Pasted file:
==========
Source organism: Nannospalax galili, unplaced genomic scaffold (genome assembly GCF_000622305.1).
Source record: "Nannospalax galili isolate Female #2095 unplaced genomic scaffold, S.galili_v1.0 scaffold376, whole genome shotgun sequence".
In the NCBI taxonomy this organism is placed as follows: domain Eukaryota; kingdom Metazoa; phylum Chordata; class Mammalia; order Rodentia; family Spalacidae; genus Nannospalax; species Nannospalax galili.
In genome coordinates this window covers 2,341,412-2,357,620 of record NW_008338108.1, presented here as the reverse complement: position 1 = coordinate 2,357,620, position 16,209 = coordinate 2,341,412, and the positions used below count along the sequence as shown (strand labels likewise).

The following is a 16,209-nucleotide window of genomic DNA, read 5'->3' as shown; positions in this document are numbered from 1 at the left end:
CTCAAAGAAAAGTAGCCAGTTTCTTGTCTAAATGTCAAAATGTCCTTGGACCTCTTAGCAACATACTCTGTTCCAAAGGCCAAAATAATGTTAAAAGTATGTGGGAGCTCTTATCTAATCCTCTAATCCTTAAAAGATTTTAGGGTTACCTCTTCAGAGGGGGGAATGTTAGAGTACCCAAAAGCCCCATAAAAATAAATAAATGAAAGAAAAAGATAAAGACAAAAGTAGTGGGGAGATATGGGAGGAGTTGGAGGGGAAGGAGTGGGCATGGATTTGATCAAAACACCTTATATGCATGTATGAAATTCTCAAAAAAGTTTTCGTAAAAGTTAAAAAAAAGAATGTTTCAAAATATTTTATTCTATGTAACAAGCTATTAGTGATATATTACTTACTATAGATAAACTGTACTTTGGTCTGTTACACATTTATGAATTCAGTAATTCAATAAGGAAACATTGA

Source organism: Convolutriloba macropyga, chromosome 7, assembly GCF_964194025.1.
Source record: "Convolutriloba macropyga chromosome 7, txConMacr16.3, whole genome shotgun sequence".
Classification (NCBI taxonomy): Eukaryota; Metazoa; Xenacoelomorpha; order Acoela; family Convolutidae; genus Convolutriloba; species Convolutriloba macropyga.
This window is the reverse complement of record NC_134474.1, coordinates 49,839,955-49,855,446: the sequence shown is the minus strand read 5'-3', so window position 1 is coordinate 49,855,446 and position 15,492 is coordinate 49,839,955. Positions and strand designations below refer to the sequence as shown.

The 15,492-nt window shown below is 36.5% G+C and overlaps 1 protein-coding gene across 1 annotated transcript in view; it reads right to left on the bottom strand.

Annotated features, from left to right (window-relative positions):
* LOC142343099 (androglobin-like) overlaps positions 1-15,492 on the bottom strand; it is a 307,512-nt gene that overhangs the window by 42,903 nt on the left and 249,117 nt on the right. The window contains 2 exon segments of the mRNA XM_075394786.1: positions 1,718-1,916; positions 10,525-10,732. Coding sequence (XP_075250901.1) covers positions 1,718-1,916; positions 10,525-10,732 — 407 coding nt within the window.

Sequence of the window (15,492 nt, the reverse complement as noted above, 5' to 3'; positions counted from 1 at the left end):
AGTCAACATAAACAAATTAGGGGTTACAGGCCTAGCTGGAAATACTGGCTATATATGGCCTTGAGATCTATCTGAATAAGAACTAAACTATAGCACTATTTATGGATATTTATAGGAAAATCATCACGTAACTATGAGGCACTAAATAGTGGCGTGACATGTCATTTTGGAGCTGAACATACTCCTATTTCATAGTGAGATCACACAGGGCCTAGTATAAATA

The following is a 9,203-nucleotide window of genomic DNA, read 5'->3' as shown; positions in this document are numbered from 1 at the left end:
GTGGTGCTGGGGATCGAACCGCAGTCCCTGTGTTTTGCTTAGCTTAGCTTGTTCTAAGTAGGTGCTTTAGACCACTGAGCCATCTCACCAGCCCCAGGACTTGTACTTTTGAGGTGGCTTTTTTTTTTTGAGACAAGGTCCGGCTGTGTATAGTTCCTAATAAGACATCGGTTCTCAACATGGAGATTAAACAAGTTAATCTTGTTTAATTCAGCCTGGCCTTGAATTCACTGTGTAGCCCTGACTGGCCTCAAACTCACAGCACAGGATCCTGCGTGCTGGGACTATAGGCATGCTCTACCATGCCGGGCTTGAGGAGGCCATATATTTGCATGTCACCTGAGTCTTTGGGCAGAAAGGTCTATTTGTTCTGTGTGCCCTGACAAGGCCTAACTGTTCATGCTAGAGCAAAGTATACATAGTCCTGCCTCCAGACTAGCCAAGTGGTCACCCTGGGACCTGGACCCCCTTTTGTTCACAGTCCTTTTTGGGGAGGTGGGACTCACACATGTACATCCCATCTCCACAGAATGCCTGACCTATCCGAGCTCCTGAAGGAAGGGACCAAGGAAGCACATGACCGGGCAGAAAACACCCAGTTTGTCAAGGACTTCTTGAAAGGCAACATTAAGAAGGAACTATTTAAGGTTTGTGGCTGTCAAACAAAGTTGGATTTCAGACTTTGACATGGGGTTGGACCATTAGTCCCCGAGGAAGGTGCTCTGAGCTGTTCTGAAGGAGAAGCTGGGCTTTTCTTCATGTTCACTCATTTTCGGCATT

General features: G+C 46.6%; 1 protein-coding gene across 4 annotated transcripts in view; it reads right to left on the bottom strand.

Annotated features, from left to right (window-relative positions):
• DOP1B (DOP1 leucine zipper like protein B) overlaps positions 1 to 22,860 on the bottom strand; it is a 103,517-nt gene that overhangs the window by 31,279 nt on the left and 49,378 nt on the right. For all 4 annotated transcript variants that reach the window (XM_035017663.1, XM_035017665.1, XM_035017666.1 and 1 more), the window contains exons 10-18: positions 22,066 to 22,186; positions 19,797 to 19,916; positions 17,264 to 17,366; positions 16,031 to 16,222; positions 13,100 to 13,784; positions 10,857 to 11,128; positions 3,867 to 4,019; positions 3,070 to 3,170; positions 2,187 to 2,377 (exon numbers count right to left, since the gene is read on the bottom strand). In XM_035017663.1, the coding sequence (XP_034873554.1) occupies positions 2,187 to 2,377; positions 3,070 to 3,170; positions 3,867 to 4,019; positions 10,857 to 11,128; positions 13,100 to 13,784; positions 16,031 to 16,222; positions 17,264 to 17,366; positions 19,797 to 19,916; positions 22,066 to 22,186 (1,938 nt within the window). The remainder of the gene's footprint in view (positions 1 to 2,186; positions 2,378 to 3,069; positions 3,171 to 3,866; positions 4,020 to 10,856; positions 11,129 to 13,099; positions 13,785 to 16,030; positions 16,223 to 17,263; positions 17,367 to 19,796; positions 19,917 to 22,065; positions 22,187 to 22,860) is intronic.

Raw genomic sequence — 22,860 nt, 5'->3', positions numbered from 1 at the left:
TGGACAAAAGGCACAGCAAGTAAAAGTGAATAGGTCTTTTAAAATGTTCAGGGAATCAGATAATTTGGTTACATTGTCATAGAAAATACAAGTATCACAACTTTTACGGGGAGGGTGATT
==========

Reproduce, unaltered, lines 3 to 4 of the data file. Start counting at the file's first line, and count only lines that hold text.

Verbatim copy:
In the NCBI taxonomy this organism is placed as follows: domain Eukaryota; kingdom Metazoa; phylum Chordata; class Mammalia; order Rodentia; family Spalacidae; genus Nannospalax; species Nannospalax galili.
In genome coordinates this window covers 2,341,412-2,357,620 of record NW_008338108.1, presented here as the reverse complement: position 1 = coordinate 2,357,620, position 16,209 = coordinate 2,341,412, and the positions used below count along the sequence as shown (strand labels likewise).